Survey shows Mainers support gay rights law
By CLARKE CANFIELD
PORTLAND, Maine — Three out of five Mainers would vote to uphold the state´s new gay rights law in a November referendum that seeks to overturn it, according to a statewide survey released Thursday.
Wednesday, August 17, 2005
Hum hon Gay kamyaab is their new slogan
Gay march demanded free sexual identities and equal rights
Express Features Service
Mumbai, August 16: PINK balloons and painted faces stood out amidst the rush of office-goers on a grey evening at Flora Fountain.
A row of people, who held up banners with catchlines that would make a copywriter proud, stood next to the statue.
‘Pyaar Hua Ikraar Hua Queer Hua To Kya Hua’ screamed a multi-coloured banner. While some passers-by didn’t hide their smirks, a handful participated in a signature drive to amend Section 377.
Women’s rights under attack
First regional tribunal denounces women’s rights violations, urging legal action.
"Our countries’ governments are the main culprits that deny women their rights to be able to develop their lives in freedom," said Ana Lucía Herrera of the Women’s Communicational Workshop, in Ecuador.
Herrera participated in the Regional Tribunal for the Economic, Social and Cultural Rights of Women, which took place July 15 in Lima. Representatives from Bolivia, Colombian Chile, Ecuador and Peru discussed five cases, each signifying a violation of women’s rights in the region.
Expectations for Iraq downshifting
Administration downplays missed deadline for Iraqi constitution, but political progress is coming slowly.
By Peter Grier | Staff writer of The Christian Science Monitor
WASHINGTON – Twenty-eight months after US forces helped pull down the statue of Saddam Hussein in Baghdad's Firdos Square, the Bush administration is facing a hard reality: its vision for Iraq's immediate future may need to be scaled back.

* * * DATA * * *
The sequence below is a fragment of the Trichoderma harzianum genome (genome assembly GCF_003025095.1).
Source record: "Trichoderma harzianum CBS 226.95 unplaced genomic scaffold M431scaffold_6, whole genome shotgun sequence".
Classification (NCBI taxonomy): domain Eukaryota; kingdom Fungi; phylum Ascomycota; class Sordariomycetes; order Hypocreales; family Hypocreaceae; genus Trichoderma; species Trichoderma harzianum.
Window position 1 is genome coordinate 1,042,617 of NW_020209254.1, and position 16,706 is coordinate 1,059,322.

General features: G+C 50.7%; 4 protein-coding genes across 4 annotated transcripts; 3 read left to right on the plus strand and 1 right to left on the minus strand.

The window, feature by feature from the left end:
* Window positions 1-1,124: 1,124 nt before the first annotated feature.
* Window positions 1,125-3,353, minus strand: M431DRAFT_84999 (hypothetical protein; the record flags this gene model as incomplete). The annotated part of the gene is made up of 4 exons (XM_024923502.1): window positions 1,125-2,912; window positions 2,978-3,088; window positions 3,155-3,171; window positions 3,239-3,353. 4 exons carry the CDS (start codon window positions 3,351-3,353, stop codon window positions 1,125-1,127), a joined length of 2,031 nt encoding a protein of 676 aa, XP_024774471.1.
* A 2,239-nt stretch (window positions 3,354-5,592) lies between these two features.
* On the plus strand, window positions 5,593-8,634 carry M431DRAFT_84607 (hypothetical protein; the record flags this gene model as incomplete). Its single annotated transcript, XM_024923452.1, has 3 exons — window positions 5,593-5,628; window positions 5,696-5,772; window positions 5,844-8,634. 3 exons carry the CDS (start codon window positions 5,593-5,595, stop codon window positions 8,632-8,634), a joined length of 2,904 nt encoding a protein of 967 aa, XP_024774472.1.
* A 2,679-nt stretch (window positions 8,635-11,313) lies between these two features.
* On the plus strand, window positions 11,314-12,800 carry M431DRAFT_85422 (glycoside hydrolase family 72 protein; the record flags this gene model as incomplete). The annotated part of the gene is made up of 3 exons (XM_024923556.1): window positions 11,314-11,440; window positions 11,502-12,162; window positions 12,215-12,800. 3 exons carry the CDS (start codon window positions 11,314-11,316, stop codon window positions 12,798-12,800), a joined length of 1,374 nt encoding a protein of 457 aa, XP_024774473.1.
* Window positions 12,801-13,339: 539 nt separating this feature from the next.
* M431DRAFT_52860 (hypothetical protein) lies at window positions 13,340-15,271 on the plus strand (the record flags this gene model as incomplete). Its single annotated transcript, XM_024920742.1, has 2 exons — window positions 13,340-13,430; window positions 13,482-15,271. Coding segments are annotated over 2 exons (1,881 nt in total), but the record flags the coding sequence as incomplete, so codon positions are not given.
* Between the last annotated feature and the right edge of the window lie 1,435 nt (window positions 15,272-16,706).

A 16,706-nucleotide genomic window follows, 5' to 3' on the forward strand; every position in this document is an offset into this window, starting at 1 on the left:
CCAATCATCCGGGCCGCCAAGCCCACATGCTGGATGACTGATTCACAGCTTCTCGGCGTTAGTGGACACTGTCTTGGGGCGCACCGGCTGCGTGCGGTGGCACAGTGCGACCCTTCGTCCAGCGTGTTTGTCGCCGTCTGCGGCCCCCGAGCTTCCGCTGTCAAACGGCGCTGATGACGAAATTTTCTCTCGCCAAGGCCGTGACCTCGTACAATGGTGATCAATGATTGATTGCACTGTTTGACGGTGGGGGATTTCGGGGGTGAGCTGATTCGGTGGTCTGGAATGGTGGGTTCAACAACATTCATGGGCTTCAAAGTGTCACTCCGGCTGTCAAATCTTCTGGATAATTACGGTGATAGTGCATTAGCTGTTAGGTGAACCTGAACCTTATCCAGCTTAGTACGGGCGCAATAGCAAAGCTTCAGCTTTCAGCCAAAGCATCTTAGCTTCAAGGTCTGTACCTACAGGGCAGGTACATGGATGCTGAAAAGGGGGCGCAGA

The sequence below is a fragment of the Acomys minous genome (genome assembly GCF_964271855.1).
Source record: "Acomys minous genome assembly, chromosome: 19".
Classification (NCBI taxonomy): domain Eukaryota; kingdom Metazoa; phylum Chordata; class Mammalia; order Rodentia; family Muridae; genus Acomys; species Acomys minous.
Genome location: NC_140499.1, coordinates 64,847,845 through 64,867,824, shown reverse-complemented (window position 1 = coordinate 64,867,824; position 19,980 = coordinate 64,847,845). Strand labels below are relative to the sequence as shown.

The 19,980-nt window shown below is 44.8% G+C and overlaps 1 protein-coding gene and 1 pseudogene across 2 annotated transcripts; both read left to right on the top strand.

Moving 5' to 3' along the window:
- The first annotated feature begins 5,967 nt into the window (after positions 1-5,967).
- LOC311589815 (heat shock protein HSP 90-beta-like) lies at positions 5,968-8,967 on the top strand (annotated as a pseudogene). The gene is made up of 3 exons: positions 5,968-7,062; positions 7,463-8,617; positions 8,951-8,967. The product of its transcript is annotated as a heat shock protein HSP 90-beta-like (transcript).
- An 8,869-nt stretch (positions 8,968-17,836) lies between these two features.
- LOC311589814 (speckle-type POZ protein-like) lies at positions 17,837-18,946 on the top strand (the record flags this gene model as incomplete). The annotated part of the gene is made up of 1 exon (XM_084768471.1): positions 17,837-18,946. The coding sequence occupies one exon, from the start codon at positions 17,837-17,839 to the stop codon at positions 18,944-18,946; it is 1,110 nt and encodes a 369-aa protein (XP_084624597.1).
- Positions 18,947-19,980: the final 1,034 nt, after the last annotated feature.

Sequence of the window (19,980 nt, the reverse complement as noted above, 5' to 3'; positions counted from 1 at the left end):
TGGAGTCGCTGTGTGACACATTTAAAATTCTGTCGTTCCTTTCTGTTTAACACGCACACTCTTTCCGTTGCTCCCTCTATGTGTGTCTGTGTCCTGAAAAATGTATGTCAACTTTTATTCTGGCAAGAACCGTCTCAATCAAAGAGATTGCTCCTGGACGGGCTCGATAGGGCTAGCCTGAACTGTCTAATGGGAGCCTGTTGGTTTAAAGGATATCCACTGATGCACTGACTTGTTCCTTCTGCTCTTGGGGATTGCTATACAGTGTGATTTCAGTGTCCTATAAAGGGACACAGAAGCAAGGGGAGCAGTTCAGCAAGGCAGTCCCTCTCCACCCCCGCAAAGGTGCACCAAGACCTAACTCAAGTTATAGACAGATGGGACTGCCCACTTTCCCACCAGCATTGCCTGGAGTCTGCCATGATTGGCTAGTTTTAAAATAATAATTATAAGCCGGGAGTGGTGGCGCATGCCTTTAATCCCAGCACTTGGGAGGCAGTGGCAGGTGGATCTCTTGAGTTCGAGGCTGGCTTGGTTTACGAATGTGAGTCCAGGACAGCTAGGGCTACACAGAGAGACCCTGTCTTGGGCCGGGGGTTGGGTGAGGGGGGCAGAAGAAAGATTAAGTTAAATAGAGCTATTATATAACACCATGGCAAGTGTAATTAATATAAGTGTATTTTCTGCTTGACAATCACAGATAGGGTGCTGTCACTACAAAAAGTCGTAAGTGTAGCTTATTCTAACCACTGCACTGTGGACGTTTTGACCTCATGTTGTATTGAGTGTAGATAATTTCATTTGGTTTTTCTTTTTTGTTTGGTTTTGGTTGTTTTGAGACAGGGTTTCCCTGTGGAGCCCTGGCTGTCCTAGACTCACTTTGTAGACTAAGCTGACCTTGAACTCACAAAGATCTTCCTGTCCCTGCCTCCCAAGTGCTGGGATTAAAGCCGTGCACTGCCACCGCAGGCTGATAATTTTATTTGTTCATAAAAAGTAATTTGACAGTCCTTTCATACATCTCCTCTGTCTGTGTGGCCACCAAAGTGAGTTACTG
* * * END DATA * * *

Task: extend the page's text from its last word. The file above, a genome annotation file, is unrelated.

Women's Bookstores: A Dying Breed
By Rachel Corbett, Women's eNews.
As feminist bookstores disappear, so do the intellectual community centers they once provided for women.
Tuesday, August 16, 2005
Women of the New Iraq
By Haifa Zangana, AlterNet. Posted August 16, 2005.
The war on Iraq has not only made the country and world less safe, it has erased the social and political rights of women who were the most liberated in the Middle East.
A group of Iraqi women recently met the U.S. ambassador in an effort to push the framers of Iraq's constitution not to limit women's rights. Many Western feminist groups and some Iraqi women activists fear Islamic law, which if enshrined as a main source of legislation will be used to restrict their rights, specifically in matters relating to marriage, divorce and inheritance. The U.S. shares this concern; Iraqi women more generally do not. Why?
Gay Marriage Talks Color Maine Debate
By FRANCIS X. QUINN
Associated Press Writer
AUGUSTA, Maine (AP) - Maine is in the midst of its third referendum campaign in eight years to decide if gays should be given broad civil rights protections. And while the measure has nothing to do with same-sex marriage, conservatives are warning Maine could go the way of Massachusetts if gays are given more rights.
USDA finds 1,000 violations of mad cow rules
Meat plants cut corners, failed to remove banned materials
Gay couples ask judge to allow domestic partnership benefits
By DAVID EGGERT
Associated Press Writer
LANSING — Attorneys for 21 gay couples and Gov. Jennifer Granholm asked a judge Tuesday to rule that Michigan's constitution does not prevent governments and universities from providing health insurance and other benefits to partners of gay employees.